Journeys: Grade 3 Unit 2 Open-Ended Questions

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Responding to text through writing using text evidence is a difficult, but important skill.  When a specific structure is followed to complete open-ended questions, students have an easier time understanding what guidelines are needed to complete a response.  After doing many shared writing responses and introducing each guideline independently, students are then able to incorporate them into their own responses.

About This Resource:  In this unit, I have created open-ended questions for each story in unit 2 of the grade 3 Journeys Reading Series. On each page, the guidelines (spoken about above) are included above each question for students to refer to if needed.  I also included an additional page with each question without the guidelines for differentiation or if you want to create your own. Since the reading comprehension assessments do not contain a writing component, I attach this as an additional section for each test.   You may also use it as an in class writing assignment or homework. Since I add this section to the reading tests, my grading breakdown is as follows:  

  • Vocabulary – 4 points each  
  • Comprehension Questions – 5 points each  
  • Writing – 10 points

Unit 2 Stories Include:

  • “Bat Loves the Night” by Nicola Davies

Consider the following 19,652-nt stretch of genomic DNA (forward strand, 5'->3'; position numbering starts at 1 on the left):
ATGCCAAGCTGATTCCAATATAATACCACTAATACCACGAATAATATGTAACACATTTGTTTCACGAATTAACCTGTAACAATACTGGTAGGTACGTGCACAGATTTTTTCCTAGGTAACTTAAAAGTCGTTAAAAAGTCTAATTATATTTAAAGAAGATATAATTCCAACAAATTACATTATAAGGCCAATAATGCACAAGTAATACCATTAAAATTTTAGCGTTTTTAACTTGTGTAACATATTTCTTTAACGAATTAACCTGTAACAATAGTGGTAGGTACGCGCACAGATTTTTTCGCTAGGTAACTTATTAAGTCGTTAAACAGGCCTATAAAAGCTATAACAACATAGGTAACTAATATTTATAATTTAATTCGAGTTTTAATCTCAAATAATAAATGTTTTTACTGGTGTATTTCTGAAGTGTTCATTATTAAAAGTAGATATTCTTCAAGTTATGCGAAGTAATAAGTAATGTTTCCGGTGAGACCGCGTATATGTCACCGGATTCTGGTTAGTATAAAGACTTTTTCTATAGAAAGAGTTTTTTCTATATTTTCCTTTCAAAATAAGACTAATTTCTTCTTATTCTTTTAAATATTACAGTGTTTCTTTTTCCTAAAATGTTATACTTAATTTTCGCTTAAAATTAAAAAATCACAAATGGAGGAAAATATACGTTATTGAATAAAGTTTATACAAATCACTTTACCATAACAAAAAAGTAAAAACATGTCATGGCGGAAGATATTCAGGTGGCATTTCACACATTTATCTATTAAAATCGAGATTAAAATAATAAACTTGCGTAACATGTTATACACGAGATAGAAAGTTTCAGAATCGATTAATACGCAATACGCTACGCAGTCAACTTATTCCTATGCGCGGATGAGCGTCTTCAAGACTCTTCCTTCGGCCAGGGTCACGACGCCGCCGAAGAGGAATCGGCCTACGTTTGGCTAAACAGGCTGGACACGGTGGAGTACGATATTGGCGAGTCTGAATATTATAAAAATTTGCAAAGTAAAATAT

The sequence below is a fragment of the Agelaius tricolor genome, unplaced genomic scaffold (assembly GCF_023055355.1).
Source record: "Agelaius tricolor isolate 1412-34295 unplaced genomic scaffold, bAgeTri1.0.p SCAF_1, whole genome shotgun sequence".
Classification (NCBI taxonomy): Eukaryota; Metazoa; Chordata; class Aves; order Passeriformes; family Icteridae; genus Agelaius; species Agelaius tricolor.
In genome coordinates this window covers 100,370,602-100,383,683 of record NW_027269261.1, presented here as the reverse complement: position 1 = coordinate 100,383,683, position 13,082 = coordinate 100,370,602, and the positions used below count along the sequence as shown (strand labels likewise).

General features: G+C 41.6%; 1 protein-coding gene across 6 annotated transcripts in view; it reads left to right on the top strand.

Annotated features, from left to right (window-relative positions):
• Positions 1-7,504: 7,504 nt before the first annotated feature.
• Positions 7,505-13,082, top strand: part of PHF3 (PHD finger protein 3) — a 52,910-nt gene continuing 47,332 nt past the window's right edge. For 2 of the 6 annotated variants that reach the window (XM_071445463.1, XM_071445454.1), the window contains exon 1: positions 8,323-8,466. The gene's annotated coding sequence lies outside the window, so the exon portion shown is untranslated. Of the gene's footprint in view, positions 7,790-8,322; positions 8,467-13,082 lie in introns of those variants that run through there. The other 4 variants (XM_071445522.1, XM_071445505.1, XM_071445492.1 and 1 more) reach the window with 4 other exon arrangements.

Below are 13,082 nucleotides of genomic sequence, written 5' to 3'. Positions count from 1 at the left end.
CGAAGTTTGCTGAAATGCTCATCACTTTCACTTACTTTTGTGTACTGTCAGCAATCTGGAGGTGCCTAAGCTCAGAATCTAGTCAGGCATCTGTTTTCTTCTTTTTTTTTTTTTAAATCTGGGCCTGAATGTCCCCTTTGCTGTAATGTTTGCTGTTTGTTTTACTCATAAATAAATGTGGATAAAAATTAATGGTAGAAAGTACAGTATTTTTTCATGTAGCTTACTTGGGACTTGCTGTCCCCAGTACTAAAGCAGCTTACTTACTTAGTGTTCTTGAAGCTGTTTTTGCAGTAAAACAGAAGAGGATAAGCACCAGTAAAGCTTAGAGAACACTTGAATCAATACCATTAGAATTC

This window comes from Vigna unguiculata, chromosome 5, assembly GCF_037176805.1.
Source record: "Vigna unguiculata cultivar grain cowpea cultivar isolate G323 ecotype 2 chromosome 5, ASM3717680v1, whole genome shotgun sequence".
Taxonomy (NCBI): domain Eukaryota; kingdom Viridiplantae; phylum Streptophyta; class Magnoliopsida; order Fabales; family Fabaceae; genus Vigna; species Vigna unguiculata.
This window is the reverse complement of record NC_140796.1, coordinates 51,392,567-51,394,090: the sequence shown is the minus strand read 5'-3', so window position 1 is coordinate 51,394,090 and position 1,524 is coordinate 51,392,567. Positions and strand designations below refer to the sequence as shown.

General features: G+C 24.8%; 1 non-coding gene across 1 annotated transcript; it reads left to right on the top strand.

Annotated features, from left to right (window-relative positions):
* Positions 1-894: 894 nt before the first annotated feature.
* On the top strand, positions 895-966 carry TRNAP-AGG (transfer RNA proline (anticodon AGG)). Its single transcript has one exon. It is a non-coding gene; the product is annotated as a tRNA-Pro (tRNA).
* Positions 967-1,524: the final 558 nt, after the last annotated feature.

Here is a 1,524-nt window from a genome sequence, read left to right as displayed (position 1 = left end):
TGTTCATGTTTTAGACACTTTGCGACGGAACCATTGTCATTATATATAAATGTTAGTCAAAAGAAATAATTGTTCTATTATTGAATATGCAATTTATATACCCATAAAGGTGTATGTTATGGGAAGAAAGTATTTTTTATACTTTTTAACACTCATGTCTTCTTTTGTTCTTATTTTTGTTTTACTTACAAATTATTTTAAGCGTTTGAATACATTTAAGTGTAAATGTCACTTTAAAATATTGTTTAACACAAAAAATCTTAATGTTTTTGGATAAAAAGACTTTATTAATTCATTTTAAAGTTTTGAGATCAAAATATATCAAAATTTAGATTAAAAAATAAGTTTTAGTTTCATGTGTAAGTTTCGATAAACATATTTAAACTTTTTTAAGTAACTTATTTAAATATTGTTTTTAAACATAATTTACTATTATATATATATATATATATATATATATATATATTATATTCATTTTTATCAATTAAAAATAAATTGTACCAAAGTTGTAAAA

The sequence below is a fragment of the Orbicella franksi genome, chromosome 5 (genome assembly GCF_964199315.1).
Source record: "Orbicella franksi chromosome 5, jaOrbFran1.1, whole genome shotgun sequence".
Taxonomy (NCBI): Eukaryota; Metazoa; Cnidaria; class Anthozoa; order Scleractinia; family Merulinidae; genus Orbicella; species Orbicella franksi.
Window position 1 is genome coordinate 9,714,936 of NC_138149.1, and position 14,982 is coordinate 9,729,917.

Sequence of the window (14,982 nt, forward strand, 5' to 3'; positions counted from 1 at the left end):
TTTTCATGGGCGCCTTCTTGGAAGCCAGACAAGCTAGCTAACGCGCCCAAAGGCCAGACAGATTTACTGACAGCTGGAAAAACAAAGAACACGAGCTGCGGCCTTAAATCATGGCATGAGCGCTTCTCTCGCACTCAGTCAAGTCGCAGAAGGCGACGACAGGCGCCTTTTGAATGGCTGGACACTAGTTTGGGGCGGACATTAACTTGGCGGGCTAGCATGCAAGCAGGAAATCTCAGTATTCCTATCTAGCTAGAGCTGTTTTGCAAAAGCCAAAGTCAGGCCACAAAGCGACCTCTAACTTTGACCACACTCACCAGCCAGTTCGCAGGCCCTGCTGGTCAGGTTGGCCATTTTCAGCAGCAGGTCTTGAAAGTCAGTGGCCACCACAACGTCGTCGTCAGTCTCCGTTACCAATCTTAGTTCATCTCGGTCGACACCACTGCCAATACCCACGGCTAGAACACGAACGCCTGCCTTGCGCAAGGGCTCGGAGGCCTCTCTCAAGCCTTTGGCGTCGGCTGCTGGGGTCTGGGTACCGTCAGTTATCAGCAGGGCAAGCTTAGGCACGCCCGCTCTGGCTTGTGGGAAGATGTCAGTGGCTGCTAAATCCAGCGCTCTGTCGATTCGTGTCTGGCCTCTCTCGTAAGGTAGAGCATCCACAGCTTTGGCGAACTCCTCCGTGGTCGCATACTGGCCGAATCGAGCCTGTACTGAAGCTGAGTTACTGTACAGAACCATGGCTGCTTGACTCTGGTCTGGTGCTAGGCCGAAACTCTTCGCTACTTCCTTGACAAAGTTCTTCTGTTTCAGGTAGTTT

• “What Do Illustrators Do?” by Eileen Christelow
  • “The Harvest Birds”  by Blanca Lopez de Mariscal
  • “Kamishibai Man” by Allen Say 
  • “Young Thomas Edison” by Michael Dooling

Extended Reading:  Personal Narrative Writing Prompt

  • “Amos and Boris” by William Steig
Total Pages
13 pages
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to see state-specific standards (only available in the US).
Produce clear and coherent writing in which the development, organization, and style are appropriate to task, purpose, and audience.
Write narratives to develop real or imagined experiences or events using effective technique, well-chosen details, and well-structured event sequences.
Write informative/explanatory texts to examine and convey complex ideas and information clearly and accurately through the effective selection, organization, and analysis of content.
Write arguments to support claims in an analysis of substantive topics or texts, using valid reasoning and relevant and sufficient evidence.


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